In vivo range and dose verification based on proton‐induced acoustics (protoacoustics) is potentially a useful tool for proton therapy. Built upon our previous study with two‐dimensional reconstruction, the time reversal (TR) method was extended to three‐dimensional (3D) and evaluated at two treatment sites (head and liver) through simulation, with the emphasis on a number of aspects such as increased spatial coverage, computational workload, and signal interference among slices.
Two mono‐energetic pencil beams were modeled in each site. The k‐Wave toolbox was used to investigate the propagation and TR reconstruction of acoustic waves. The performance was quantitatively assessed based on mean square error (MSE) for dose verification and Bragg peak localization error (Δ
BP) for range verification, with regard to five parameters: number of sensors, sampling duration, sampling timestep, spill time, and noise level. Results
The respective impacts of five parameters are examined. Under the optimum setting, the achievable Δ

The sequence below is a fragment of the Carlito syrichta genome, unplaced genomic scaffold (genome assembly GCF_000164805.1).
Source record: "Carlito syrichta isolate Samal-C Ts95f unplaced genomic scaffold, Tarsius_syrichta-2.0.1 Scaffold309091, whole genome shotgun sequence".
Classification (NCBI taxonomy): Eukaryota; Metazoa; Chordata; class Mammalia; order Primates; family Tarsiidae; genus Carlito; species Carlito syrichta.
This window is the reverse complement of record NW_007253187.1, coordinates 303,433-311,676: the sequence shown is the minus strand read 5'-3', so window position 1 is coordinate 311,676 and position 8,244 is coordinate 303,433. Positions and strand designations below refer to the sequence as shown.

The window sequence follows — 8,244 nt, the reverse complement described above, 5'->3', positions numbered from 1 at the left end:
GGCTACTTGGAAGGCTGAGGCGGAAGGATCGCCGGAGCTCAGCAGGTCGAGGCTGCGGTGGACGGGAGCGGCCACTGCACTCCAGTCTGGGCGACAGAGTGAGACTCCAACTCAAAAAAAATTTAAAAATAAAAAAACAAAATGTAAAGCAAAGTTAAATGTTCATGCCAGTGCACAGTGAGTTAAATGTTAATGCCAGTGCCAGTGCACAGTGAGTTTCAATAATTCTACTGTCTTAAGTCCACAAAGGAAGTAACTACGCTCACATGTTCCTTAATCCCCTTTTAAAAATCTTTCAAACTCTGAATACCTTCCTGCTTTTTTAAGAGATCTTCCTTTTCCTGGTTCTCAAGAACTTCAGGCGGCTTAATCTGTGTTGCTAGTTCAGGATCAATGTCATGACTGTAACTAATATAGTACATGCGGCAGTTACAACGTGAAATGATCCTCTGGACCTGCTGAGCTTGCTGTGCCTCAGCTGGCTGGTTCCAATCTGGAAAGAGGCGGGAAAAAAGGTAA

BPcan be limited within 1 voxel (voxel size: 3 × 3 × 3 mm3) and the achievable MSE can be limited below 0.02, for the head case (56 sensors) and the liver case (204 sensors), respectively. Conclusions
The feasibility of range and dose verification utilizing the 3D TR method is demonstrated, as the very first step. In spite of several challenges unique to the 3D case (spatial coverage, computational workload, and signal interference among slices, etc.), promising performance is found and can be further improved through optimizing the deployment of sensors. The proposed approach may find potential use in several applications: beam diagnostics, in vivo dosimetry, and treatment monitoring.